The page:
Artist Miya Hannan Explores Japanese Death Rituals & More in Artspace Exhibit, ‘Linkages’

by | May 24, 2018 | ART

The argument about what happens after death is a topic that’s puzzled minds for centuries. Some see it as the very end and others see it as the beginning of a new existence. As we all deal with the thought of death in our own way, one Richmond artist uses her art to show that there are many different ways to look and deal with the cycle of life and death. Miya Hannan finds connecting layers or “linkages” between the two, which led to her upcoming exhibit, Linkages, at Richmond gallery, Artspace Richmond.

Through her journey from medicine to art, Miya Hannan uses her life experiences to create bone-chilling pieces. Literally. Using cow bone, bone ash, and burnt paper, the Japan native incorporates all of this into her unique drawings, installations, and sculptures. The elements she uses plays an integral part in her Japanese culture.

“Bone ash is very, very, very important in our culture because we cremate people…we treat bone ashes as a respect,” she said.

She vividly remembers her first-hand experience with bone as a young teen when her grandfather died. After he was cremated, Hannan and her family picked up his bones with chopsticks, crushed them, and put them in an urn. Ancestor worship is a significant part of Japanese culture, as they believe ancestor worship brings them happiness which is apparent in Hannan’s work. That experience with her grandfather gave her a deeper connection with bone.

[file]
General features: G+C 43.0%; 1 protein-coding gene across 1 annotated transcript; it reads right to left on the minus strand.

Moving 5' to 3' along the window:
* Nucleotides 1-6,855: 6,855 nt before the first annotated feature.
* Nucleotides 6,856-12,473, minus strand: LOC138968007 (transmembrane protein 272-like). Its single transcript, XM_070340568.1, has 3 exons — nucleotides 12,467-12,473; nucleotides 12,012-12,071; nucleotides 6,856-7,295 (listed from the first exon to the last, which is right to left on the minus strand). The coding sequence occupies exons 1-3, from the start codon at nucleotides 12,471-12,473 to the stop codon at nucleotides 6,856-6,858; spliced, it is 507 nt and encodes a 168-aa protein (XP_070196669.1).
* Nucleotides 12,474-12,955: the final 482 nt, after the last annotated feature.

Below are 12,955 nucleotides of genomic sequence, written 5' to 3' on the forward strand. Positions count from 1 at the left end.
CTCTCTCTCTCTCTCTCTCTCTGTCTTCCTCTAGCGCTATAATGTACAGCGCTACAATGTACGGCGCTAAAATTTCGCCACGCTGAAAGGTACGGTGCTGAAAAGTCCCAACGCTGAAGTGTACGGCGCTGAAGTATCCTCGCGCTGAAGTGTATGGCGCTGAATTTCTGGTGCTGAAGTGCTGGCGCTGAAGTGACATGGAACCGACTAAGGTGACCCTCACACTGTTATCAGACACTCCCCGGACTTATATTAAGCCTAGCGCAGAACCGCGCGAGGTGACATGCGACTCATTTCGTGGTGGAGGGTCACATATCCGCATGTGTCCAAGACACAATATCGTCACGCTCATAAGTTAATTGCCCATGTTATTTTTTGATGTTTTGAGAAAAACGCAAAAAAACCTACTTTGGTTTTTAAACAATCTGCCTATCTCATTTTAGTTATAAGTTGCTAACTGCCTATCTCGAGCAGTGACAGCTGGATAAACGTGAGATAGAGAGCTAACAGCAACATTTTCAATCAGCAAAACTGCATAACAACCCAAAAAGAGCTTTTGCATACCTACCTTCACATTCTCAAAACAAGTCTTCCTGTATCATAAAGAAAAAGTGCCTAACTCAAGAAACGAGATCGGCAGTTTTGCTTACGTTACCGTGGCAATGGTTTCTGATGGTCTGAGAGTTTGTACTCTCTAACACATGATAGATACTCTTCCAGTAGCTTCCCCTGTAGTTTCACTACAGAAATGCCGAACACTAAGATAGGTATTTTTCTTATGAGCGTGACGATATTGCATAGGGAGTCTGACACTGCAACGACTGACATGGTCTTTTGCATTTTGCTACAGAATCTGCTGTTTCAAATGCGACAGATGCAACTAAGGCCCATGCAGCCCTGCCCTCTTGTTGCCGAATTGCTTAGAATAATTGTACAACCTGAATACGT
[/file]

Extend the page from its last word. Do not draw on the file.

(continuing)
But while Hannan’s practice is influenced by Asian death philosophy and rituals, she’s also influenced by her scientific background.

Before coming to the United States, the artist received a bachelor’s degree in medical technology from the school of health sciences, at Kyushu University in Fukuoka, and for seven years, worked at a hospital in Japan. Interacting with patients in a Buddhist country greatly contributed to her perspectives on life and death. That education in science does impact her art, but it doesn’t stop her from paying homage to her elders and belief that the dead are still living among us in various forms like memories, stories, knowledge, and genetic codes.

“Bone to me is an information source…of course it’s a representation of death, but at the same time, it’s alive to me. Giving us so {many} clues about who we are and I like that connection that bone gives us between [the] past and now,” she said.

Creating the pieces with bone wasn’t the most challenging part for Hannan, it was the reactions of others.

“The most difficult part is not necessarily buying or using it, it’s how people react to it… That’s been my challenge to bring my culture which is rooted in Japan, to this country where cremation is still…kind of taboo and kind of scary and foreign,” she said.

She wants to show that there are many different ways to look and deal with the cycle of life and death. As well as make people feel comfortable with death.

“Everybody has to face it. No matter how difficult. I think it’s very important to face this fate so your life now will become more meaningful,” she said.

You can see Miya Hannan’s Linkages at Artspace starting May 25 in The Main Gallery with an opening reception from 6:00-9:00 pm, as well as a closing talk on June 17 at 2:00 pm. Both events are free and open to the public.

Talya Faggart

Talya Faggart

Talya Faggart is a Senior at VCU studying Broadcast Journalism. She enjoys fashion, music, and watching Rick & Morty.

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